Figure in the form of a wild boar

Delicate, naturalistic representation of a boar in the form of a protective amulet. It has a very prominent mane of bristles with four holes, perhaps so that bronze rings could be attached. The amulet could be worn around the neck or as a pendant hanging from the tail which curls round to make a loop.

The wild boar is a mythic and symbolic animal in the Celtic world. The boar totem often appears accompanying gods, or in stories of Celtic heroes and warriors. This animal totem symbolizes courage, strength to overcome all obstacles and it also has the magic power of foresight. Celtic warriors listened to the premonitions of the animal if it appeared to them in dreams. It is also a symbol of male potency.

Many vestiges and archaeological remains of wild boars have been found, all of which denote their importance for the Celts.

If the animal was a female, this indicated sensuality. The mascot of the Druid enchantress, Ceridwen, was a female boar. Arduinna, another Celtic goddess, is also depicted accompanied by a boar. She was a huntress who was greatly adored in Celtic Europe. Later, with the Roman conquest, Arduinna was syncretized with the goddess Diana. It was also believed that the power of the wild boar came from its bristles: it was enough to possess a bristle to obtain its properties.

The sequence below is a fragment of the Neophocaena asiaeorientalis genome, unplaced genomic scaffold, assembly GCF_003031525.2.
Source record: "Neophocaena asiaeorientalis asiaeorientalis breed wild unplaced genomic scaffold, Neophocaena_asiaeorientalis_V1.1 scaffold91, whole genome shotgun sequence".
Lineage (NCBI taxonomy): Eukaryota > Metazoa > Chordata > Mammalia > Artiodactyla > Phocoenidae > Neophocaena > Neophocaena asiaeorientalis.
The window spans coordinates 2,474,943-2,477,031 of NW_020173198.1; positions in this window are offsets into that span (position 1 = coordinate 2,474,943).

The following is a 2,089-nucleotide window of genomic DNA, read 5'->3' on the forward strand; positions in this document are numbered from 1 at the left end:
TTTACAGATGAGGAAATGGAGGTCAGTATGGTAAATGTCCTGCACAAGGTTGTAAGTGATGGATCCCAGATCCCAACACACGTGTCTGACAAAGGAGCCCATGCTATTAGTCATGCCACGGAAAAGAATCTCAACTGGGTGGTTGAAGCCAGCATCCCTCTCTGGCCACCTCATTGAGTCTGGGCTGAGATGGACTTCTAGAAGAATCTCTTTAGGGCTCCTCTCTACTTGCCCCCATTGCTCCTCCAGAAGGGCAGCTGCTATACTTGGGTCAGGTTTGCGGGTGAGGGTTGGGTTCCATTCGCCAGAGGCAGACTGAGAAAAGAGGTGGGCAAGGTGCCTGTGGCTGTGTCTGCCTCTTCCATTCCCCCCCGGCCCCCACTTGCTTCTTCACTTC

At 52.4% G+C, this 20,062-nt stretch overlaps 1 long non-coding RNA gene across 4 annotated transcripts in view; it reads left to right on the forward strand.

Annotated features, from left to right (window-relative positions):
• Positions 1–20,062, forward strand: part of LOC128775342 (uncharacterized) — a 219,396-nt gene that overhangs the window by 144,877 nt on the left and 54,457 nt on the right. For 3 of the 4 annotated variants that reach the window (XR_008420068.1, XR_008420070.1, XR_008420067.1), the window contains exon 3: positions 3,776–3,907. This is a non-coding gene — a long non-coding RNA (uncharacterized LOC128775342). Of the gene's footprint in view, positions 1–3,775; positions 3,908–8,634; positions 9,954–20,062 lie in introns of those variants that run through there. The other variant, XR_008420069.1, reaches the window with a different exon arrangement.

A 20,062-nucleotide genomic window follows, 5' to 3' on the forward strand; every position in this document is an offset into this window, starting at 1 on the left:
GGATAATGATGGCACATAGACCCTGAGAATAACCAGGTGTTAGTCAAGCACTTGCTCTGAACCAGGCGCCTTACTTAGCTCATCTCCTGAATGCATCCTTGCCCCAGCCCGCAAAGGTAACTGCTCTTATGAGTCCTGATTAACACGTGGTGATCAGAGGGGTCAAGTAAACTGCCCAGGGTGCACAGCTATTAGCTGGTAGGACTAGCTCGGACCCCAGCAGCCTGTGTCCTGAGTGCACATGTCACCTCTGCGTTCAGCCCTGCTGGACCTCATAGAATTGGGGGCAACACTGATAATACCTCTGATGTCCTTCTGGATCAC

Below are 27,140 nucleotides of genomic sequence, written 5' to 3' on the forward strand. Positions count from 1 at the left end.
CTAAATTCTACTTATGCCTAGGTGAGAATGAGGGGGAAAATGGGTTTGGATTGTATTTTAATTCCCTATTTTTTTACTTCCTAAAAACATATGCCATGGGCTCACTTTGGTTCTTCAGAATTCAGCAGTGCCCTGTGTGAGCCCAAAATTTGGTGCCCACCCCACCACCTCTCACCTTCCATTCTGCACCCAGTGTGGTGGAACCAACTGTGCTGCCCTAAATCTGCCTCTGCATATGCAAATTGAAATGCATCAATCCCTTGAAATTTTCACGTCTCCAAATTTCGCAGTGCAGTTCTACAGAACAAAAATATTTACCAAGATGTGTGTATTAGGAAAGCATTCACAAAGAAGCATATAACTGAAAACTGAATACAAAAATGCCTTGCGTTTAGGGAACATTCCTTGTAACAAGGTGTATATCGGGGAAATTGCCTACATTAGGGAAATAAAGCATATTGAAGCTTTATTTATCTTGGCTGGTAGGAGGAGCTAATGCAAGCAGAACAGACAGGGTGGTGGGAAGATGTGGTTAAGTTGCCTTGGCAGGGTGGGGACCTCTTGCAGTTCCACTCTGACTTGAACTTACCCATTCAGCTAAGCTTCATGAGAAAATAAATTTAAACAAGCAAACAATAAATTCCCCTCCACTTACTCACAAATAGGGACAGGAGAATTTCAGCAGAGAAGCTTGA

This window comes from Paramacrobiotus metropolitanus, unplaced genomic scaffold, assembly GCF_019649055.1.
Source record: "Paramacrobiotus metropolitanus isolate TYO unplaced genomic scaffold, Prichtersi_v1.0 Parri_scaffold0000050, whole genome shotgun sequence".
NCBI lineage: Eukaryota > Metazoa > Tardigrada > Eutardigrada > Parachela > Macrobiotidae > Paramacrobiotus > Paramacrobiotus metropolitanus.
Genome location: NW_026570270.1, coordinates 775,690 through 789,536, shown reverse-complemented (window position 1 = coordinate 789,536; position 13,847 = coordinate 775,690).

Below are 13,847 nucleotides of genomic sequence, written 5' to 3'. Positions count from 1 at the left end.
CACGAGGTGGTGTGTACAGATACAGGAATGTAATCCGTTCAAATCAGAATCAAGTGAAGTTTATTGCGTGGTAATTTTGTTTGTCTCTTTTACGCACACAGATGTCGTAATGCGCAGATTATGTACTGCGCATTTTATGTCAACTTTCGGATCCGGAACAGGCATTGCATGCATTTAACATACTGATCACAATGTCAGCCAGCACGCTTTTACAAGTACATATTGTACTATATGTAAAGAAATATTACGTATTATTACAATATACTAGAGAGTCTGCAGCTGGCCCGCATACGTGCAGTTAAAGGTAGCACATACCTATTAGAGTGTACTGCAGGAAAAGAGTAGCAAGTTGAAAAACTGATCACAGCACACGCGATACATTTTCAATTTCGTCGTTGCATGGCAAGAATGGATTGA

Representations of the wild boar adorn the helmets, shields and signs of Celtic warriors. The bell piece of their war trumpet, the carnyx, was generally in the form of a boar’s head. From the Bronze Age on, the tusks of this animal are to be found in the tombs of some important figures. Already in the 4th century BCE, the wild boar, together with the horse, was one of the main themes seen in zoomorphic fibulas. The boar can also be found on Celtic coins from the British Isles to the Carpathian Mountains. Statuettes of the wild boar are known across the Celtic world. It is the only wild quadruped so frequently represented.

It would seem that the Celts bred a race of ill-tempered boars with long legs and a thick coat, some of which, due to their truculence, were deliberately used as “guard dogs”. Most probably, the two species (or races) were known and there is no doubt that the pig, the boar and/or other Suiform were symbols of warrior strength, although not of the class or warrior elite itself. Moreover, apart from their symbolic character, wild boars possessed also a beneficial dimension in Celtic tradition.

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